This protein powder is designed by vegan nutritionists and made with a blend of five different types of protein.
It scores 4.2 stars of 5 on Amazon overall. However, one reviewer rates the flavor as "insanely terrible". At the other end of the scale, a fan says, "I've tried a few plant based protein shakes and they've all tasted like old carpet. I was expecting similar with this one though I was hoping it might at least be new carpet flavor but OMG it tastes great. "
This protein powder actually delivers the largest helping of protein of all, coming in at a punchy 25.1g per serving. Be aware that one of those protein sources is soy, which Dr Dehghan recommends but which is also a common allergen.
It isn’t the easiest vegan protein powder to blend - we found that you really need a metal spiral or a blender to get a smooth consistency - and it’s definitely designed for those with a sweet tooth. Nonetheless, it worked well with water as well as plant-based milks and did not feel overwhelming when blended with fruit or peanut butter. A big plus for The Protein Works is that it offers two additional versions of this protein powder: a diet one (with fewer calories) and an ‘extreme’ one (infused with a mineral and vitamin blend). Strict vegans and vegetarians should note that this brand also produces products such as whey protein and fish oils.
Anyone who competes in athletic events will know how important it is not to take any banned substances, either deliberately or inadvertently.
In reviews on Amazon it scores 4.1 of 5. Some reviewers note that it’s expensive compared with other vegan protein powders. As another points out, however, "There are cheaper vegan protein supplements out there, but the ones I've checked out tend to compromise on the quality, they often 'pad out' their mixes… In many respects, you get what you pay for."
With this protein powder you can be confident that you’ll not breach any doping regulations. All batches are screened for banned substances on the Informed Sport program.
The flavor and texture are pretty good, although it’s a pity it only comes in chocolate and banana flavor - a wider choice, including vanilla, would be welcome, and it only comes in one size (although the pouch arguably makes it more environmentally friendly than a tub). Strict vegans may have some reservations about purchasing from a manufacturer that also produces non-vegan products, including whey products and fish oils.
Bulk is a reliable manufacturer of good value protein powder, and the vegan version is no exception.
Overall, reviewers are pretty enthusiastic, awarding it 4.1 stars of 5 overall. Fans praise it for not including artificial ingredients, especially sweeteners, and many find it delicious. Critics of the flavor are inventive in their descriptions. "It tastes like green peas in coffee", and "more chemical latte than caramel latte", say two reviewers about the caramel latte flavor.
Made up of five different protein sources, it provides a chunky 23g of protein per serving, although with a carbohydrate content a little higher than some others at 5.5g. It comes in a dizzying array of flavors, plus an unflavored version, and includes digestive enzymes in an otherwise reassuringly small list of ingredients. Vegans and vegetarians should be aware that Bulk also produces products such as beef jerky, fish jerky and fish oils.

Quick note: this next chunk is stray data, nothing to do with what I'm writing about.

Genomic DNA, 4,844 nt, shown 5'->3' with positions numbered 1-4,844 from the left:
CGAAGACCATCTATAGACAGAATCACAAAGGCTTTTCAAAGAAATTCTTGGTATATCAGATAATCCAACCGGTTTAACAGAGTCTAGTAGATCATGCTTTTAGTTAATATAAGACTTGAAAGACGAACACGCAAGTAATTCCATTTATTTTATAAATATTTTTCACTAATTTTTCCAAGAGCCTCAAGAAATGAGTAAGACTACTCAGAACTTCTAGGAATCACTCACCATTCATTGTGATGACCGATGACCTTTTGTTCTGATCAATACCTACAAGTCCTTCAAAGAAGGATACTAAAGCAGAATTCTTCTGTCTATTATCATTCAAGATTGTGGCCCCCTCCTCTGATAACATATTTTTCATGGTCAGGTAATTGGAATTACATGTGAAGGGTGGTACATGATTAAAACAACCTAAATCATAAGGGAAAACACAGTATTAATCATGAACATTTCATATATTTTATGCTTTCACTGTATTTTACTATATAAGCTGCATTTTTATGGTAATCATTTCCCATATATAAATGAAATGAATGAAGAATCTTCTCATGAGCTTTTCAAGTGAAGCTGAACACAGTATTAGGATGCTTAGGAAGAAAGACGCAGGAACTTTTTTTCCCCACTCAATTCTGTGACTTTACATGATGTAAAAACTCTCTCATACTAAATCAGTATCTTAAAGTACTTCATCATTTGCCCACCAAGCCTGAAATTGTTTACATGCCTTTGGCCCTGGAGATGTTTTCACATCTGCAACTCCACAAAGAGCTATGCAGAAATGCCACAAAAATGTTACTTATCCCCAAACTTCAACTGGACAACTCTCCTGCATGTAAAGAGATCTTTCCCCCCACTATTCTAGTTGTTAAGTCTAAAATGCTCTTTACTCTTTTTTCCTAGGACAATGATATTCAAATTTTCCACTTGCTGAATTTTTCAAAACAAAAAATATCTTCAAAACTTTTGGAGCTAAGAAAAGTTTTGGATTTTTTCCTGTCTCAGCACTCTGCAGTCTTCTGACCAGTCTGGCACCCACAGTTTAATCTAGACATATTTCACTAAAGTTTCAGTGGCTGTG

Where it falls down, in our opinion and that of many, is in the flavor. The stevia flavor is rather overpowering and it’s extremely sweet, but without much depth of flavor (although many reviewers enjoy the taste). However, its superb consistency - thick, creamy and easily blendable - makes it easy to enjoy this protein powder on its own with water or milk, or as a component of fruit smoothies and desserts. As with quite a few of the other vegan protein powders, it is made by a manufacturer that makes non-vegan products, although that presumably is one of the reasons they can keep the cost down.
MyProtein is known for its reliable products that offer no-frills value for money. Its vegan protein powder fits this bill.
It scores 4.2 of 5 on Amazon (although a less enthusiastic 3.25 on the MyProtein site) has many fans. "Really, REALLY tasty", raves one reviewer. Not everyone is convinced. "The ingredients are all good, high protein, low carbs, sugar and fat. Now for the taste. First of all it tastes nothing like any chocolate I have ever tasted before. I can't work out if the flavor you get is perfume, soap or crushed up vitamins."
Made in a wide range of flavors (admittedly, not as many as the bewildering 40+ flavors that its whey protein comes in, but still more than most of its vegan counterparts), it provides a hefty 22g of protein per serving, for just 110 calories.
As you’d expect with a value product, it’s not as natural as some of the more expensive vegan protein powders. It contains processed ingredients such as high-oleic sunflower oil, xanthan gum and sucralose, and strict vegans and vegetarians should know that MyProtein also produces products such as beef biltong, hydrolyzed beef protein and fish oils.
The flavors aren’t to everyone’s taste - we found the chocolate flavor to be very unchocolatey and rather artificial. Moreover, some of our testers experienced a slightly unpleasant ‘cotton mouth’ sensation after trying this protein powder. However, it mixes well and doesn’t overpower the flavor when blended with fruit, peanut butter or other ingredients.